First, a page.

Journal vouchers

This How To provides a basic overview of journal vouchers (JVs), shares some tips about how to prevent JV entries from becoming temporarily diverted into “reject” status, and points to in-depth resources for further instruction on JV tools and processes.

What is a Journal Voucher?

A journal voucher is an accounting tool that enables administrators to track a wide range of transactions and assign costs and revenue to appropriate accounts. MIT has had a digital JV application since 2002. When first introduced, the application streamlined initial JV submission and reduced the amount of paper associated with particular types of transactions.

Helpful links

What can go wrong—helpful hints to avoid delays

Because auto-fill cannot anticipate every eventuality, we’ve assembled the following hints to help experienced JV users avoid unnecessary delays in the processing and approval of transactions.

  • Transferring within the same project structure—If you are transferring costs within the same project structure (child to child, child to parent, or parent to child), you should indicate this on your JV.
  • Transferring an unallowable cost from a sponsored cost object to a non-sponsored cost object—If you are transferring unallowable costs off a sponsored cost object to a non-sponsored cost object because the cost is deemed inappropriate to the sponsored cost object, you should indicate this on your JV.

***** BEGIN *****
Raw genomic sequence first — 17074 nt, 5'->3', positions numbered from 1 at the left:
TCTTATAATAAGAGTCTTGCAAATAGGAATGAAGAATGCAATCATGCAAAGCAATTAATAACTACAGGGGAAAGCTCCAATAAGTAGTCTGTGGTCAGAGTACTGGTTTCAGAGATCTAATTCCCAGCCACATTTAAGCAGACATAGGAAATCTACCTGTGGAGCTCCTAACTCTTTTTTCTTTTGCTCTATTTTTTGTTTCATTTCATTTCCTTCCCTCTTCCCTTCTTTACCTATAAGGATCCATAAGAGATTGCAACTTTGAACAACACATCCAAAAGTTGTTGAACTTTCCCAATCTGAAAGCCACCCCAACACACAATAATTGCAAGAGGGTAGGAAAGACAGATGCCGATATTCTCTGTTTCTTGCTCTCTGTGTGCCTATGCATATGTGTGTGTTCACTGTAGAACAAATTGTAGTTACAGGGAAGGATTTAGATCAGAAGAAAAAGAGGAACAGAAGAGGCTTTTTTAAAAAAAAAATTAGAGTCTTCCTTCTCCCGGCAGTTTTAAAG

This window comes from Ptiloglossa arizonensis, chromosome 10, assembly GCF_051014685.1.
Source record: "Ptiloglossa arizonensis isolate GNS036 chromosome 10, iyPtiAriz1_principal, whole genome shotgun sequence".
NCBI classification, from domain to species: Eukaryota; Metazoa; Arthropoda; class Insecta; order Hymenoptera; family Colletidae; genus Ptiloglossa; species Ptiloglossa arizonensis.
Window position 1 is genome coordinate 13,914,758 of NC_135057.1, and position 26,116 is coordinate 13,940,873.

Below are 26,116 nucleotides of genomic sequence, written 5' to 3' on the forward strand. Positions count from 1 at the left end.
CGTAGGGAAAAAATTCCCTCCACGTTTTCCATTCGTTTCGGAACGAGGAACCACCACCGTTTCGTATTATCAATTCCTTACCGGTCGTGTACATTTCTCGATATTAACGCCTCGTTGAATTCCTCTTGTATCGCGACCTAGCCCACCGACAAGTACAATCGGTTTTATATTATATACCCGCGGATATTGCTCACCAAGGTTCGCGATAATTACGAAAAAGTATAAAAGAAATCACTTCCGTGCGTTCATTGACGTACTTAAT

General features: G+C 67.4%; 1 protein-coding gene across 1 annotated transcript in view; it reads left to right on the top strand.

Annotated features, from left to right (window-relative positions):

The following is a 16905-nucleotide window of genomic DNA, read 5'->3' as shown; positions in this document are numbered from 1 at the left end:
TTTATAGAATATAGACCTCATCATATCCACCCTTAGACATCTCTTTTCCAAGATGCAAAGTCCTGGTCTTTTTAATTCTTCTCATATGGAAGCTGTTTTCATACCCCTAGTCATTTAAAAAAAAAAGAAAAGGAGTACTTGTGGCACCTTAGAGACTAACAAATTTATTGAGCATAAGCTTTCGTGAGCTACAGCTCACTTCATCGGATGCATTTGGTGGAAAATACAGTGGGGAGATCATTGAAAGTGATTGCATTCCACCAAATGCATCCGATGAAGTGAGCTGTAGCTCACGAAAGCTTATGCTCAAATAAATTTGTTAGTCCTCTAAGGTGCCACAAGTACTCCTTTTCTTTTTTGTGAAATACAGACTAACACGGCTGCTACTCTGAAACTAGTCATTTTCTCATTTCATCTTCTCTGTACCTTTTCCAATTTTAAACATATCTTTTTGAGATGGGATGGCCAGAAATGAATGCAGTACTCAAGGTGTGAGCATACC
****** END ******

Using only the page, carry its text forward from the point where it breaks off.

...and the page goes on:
• Meetings food & beverage—If you are transferring expenses relating to meetings food and beverage (typically G/L #421000), we recommend you select the “Expense (Cost) Transfer” category to create your JV.  By selecting this option, the system will prompt you to provide the details needed to process the JV (e.g., attendees, purpose of the meeting).
  • Memberships or subscriptions—If you are transferring expenses relating to memberships or subscriptions, we recommend you select the “Expense (Cost) Transfer” category to create your JV. By selecting this option, the system will prompt you to provide the details needed to process the JV (e.g., how does it benefit the project/cost object?).
  • Invoices paid through Presumed Receipt—If you are transferring a cost that was processed without the approval of your department, lab, or center (DLC) (through MIT’s presumed receipt policy) and it is being transferred within the month it posted or the month after it posted, you should indicate this on your JV.
  • Period of Availability—When transferring a cost, please be sure the cost you are transferring occurred within the period of availability of the cost object.
  • Record Project Overrun—When recording a project overrun, you must use G/L (“general leger”) #420314 on both sides of the entry. The debit cannot be to a sponsored cost object.
  • Partial Transfers—If you are making a partial transfer, you must explain how the distributed cost benefits each cost object being charged and how you determined the cost distribution (e.g., a sharing of expense between DLCs, use of an inventory cost object, proper cost object was not available at the time the expense was incurred).
  • Swept credit card charges—You should move swept credit card charges  (GL#420255) within 90 days.
  • Over 90 days—Transfers beyond 90 days are highly scrutinized because they are not timely.  For any JV that transfers an original transaction older than 90 days, you must provide an explanation for why the transfer was not completed on a timely basis.
  • G/L Best Practices—The G/L account helps to classify an expense or revenue. You should only use the Materials & Services G/L for expenses that don’t fall into any other G/L category (such as payroll, equipment, or travel among others).